Daily Digest

Image by EpSos.de, Flickr Creative Commons

Daily Digest 7/1 - How The NSA Collects Your Data, Has the U.S. Reached Peak Car?

Monday, July 1, 2013, 9:35 AM


How The NSA Collects Your Internet Data In Four Charts (rhare)

This slide describes what happens when an NSA analyst "tasks" the PRISM system for information about a new surveillance target. The request to add a new target is passed automatically to a supervisor who reviews the "selectors," or search terms. The supervisor must endorse the analyst's "reasonable belief," defined as 51 percent confidence, that the specified target is a foreign national who is overseas at the time of collection.

IBM Or Amazon: Whom Will The CIA Choose? (rhare)

The Defense Department, which manages many of the nation's intelligence assets, including the National Security Agency, spent about $35 billion on information technology in the fiscal year that ended last September, down from the 2010 peak of roughly $38 billion, according to research firm IDC Government Insights.

The rise of cloud computing—where users share space on hundreds or thousands of Internet-connected servers—has created an opening for less traditional vendors.

Made in the USA: Can China save America's middle class? (westcoastjan)

The downward spiral in the Gassman's finances has left them in a precarious position. Their situation comes at a time of growing concern about income inequality and its effect on America's shrinking middle class.

Has the U.S. Reached Peak Car? (James S.)

There have been a number of recent research reports addressing the notion of ‘Peak Car’ – whether driving has peaked per person in the US. So here are a bunch of interesting tidbits and nuggets I have gleaned from the reports ‘A New Direction‘ and ‘Has Motorization in the US Peaked?’, as well as an update on miles driven... it’s all downhill from here.

Wilson Solar Grill Stores the Sun's Energy for Nighttime Fuel-Free Grilling (Wendy SD)

Up until now, solar powered grilling has required, as you might expect, the sun, which means traditional fuel-fired grills are required after sunset. But new solar technology developed by MIT professor David Wilson could bring a nighttime solar-powered grill to the market very soon; an invention also of great benefit to those in developing nations who rely on wood to cook all their food.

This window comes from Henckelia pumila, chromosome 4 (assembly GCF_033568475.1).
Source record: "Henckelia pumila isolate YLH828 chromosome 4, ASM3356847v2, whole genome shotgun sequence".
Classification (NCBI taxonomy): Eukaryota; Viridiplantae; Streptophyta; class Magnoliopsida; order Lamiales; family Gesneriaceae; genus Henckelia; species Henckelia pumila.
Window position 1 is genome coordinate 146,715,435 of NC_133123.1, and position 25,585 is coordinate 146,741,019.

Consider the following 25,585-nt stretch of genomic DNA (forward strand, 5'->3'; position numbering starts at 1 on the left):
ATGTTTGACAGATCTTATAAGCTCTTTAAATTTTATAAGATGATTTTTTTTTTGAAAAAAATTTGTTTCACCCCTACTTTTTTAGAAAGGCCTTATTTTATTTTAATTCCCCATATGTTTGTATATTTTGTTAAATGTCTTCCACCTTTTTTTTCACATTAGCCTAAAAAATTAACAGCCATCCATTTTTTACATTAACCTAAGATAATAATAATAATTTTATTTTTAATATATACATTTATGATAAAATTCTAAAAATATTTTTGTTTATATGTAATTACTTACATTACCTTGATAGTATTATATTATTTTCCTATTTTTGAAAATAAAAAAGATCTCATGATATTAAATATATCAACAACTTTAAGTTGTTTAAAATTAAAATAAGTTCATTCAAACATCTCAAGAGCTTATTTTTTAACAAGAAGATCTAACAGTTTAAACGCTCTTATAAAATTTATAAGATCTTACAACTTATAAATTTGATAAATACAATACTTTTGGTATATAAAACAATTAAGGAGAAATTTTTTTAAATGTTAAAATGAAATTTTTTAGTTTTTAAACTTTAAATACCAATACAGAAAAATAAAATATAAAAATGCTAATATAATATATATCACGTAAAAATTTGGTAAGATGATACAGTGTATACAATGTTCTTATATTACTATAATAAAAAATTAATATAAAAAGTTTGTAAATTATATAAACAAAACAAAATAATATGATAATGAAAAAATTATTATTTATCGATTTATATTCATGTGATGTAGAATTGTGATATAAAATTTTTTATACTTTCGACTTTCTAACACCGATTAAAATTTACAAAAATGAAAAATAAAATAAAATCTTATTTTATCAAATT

New material holds big energy hope (Arthur Robey)

“Our material performs significantly better than existing high dielectric constant materials so it has huge potential. With further development, the material could be used in ‘supercapacitors’ which store enormous amounts of energy, removing current energy storage limitations and throwing the door wide open for innovation in the areas of renewable energy, electric cars, even space and defence technologies,” said Associate Professor Liu.

Dip in recycling market hurts Windham Solid Waste (Amanda)

"Trash generation is down because of the economy -- people buy less stuff," Spencer said. "It's an industrywide phenomenon. So generally, it's a 20 percent reduction in trash." That means there also are fewer recyclables. And that's bad news for Windham Solid Waste, which is in the recycling business.

Gold & Silver

Click to read the Gold & Silver Digest: 6/28/13

Provided daily by the Peak Prosperity Gold & Silver Group

Article suggestions for the Daily Digest can be sent to [email protected]. All suggestions are filtered by the Daily Digest team and preference is given to those that are in alignment with the message of the Crash Course and the "3 Es."


saxplayer00o1's picture
Status: Diamond Member (Offline)
Joined: Jul 30 2009
Posts: 4260
Tall's picture
Status: Platinum Member (Offline)
Joined: Feb 18 2010
Posts: 564
Inside the Rise of America’s Temp Towns

The growth of temp work following the Great Recession is harming workers and burdening the economy as a whole.



In cities all across the country, workers stand on street corners, line up in alleys or wait in a neon-lit beauty salon for rickety vans to whisk them off to warehouses miles away. Some vans are so packed that to get to work, people must squat on milk crates, sit on the laps of passengers they do not know or sometimes lie on the floor, the other workers’ feet on top of them.

This is not Mexico. It is not Guatemala or Honduras. This is Chicago, New Jersey, Boston.


Comment viewing options

Select your preferred way to display the comments and click "Save settings" to activate your changes.
Login or Register to post comments